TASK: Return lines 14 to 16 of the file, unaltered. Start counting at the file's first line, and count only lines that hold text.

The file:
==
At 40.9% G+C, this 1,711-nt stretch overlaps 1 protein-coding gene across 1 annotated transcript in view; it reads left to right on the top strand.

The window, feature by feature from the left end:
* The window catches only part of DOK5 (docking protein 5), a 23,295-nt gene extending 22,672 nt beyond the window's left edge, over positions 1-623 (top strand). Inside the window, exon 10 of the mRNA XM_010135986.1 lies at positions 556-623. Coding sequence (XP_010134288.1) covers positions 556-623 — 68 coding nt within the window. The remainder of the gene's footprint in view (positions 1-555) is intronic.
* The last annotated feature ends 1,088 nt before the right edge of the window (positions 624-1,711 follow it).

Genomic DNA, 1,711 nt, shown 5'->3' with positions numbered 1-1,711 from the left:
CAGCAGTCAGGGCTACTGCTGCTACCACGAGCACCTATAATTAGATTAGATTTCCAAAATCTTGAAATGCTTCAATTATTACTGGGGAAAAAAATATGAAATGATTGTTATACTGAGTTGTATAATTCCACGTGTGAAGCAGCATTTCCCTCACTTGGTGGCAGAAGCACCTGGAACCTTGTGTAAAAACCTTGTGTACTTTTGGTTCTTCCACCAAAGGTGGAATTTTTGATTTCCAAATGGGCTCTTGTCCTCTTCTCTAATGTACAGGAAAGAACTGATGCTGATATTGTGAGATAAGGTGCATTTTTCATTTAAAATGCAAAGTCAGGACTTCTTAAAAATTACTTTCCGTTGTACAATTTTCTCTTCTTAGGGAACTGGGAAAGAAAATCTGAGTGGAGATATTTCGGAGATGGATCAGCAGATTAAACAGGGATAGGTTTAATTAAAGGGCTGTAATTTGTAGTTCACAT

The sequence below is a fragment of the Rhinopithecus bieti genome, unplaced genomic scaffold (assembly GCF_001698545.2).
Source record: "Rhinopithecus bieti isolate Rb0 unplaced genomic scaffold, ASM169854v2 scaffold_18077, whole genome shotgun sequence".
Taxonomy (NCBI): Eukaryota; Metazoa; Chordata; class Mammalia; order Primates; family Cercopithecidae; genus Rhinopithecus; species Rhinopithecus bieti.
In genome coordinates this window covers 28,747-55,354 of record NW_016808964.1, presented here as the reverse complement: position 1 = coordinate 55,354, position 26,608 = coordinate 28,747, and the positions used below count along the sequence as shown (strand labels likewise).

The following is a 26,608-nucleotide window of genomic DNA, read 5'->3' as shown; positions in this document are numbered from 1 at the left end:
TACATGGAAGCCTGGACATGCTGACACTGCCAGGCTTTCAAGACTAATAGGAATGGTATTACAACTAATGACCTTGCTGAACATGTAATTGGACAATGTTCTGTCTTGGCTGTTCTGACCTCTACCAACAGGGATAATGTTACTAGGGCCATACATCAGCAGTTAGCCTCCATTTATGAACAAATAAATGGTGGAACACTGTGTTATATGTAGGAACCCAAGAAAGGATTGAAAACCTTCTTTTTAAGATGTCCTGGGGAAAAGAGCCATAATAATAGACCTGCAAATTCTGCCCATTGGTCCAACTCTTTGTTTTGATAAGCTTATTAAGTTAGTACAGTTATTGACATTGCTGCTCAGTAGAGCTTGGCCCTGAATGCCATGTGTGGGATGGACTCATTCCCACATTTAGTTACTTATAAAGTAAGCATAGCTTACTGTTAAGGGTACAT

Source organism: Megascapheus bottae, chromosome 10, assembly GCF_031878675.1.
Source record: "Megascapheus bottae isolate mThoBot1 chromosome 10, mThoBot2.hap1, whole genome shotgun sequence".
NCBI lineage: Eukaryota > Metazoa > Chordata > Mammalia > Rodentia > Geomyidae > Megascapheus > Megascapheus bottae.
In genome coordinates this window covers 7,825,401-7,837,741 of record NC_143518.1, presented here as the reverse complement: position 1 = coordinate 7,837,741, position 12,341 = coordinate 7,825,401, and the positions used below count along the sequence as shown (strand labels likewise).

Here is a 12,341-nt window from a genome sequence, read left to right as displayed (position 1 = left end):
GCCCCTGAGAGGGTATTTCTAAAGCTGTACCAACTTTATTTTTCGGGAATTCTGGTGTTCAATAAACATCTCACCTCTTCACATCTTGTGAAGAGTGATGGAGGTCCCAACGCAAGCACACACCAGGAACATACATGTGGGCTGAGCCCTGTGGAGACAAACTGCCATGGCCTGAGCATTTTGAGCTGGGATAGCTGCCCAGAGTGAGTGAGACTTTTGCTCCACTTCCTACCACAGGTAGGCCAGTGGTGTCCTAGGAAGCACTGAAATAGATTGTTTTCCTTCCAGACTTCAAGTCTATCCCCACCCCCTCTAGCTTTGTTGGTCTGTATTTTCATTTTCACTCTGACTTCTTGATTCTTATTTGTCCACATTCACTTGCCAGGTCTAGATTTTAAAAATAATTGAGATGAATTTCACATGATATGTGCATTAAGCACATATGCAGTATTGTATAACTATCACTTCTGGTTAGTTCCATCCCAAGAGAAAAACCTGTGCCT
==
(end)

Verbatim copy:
Source record: "Megascapheus bottae isolate mThoBot1 chromosome 10, mThoBot2.hap1, whole genome shotgun sequence".
NCBI lineage: Eukaryota > Metazoa > Chordata > Mammalia > Rodentia > Geomyidae > Megascapheus > Megascapheus bottae.
In genome coordinates this window covers 7,825,401-7,837,741 of record NC_143518.1, presented here as the reverse complement: position 1 = coordinate 7,837,741, position 12,341 = coordinate 7,825,401, and the positions used below count along the sequence as shown (strand labels likewise).